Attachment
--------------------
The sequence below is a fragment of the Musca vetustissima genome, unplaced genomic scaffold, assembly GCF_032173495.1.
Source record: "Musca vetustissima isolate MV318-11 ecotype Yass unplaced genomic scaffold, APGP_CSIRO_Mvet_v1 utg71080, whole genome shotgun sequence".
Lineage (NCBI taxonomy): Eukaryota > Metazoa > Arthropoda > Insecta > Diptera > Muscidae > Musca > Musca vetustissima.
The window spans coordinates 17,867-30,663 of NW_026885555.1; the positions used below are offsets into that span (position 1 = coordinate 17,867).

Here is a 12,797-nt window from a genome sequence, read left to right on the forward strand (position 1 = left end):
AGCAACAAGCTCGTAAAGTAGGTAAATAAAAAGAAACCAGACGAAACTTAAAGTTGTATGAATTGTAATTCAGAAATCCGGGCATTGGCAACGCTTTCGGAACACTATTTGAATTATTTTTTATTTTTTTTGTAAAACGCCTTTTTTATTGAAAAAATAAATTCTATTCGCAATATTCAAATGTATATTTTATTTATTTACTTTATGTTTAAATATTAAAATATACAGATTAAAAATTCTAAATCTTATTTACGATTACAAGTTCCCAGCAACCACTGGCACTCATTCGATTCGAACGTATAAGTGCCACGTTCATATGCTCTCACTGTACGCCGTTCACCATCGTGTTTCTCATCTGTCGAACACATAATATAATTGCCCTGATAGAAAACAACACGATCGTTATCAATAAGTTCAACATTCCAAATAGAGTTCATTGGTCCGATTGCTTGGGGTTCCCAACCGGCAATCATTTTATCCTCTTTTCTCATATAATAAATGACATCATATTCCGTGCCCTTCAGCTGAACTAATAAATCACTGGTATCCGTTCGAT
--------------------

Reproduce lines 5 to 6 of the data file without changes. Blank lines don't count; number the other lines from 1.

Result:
Here is a 12,797-nt window from a genome sequence, read left to right on the forward strand (position 1 = left end):
AGCAACAAGCTCGTAAAGTAGGTAAATAAAAAGAAACCAGACGAAACTTAAAGTTGTATGAATTGTAATTCAGAAATCCGGGCATTGGCAACGCTTTCGGAACACTATTTGAATTATTTTTTATTTTTTTTGTAAAACGCCTTTTTTATTGAAAAAATAAATTCTATTCGCAATATTCAAATGTATATTTTATTTATTTACTTTATGTTTAAATATTAAAATATACAGATTAAAAATTCTAAATCTTATTTACGATTACAAGTTCCCAGCAACCACTGGCACTCATTCGATTCGAACGTATAAGTGCCACGTTCATATGCTCTCACTGTACGCCGTTCACCATCGTGTTTCTCATCTGTCGAACACATAATATAATTGCCCTGATAGAAAACAACACGATCGTTATCAATAAGTTCAACATTCCAAATAGAGTTCATTGGTCCGATTGCTTGGGGTTCCCAACCGGCAATCATTTTATCCTCTTTTCTCATATAATAAATGACATCATATTCCGTGCCCTTCAGCTGAACTAATAAATCACTGGTATCCGTTCGAT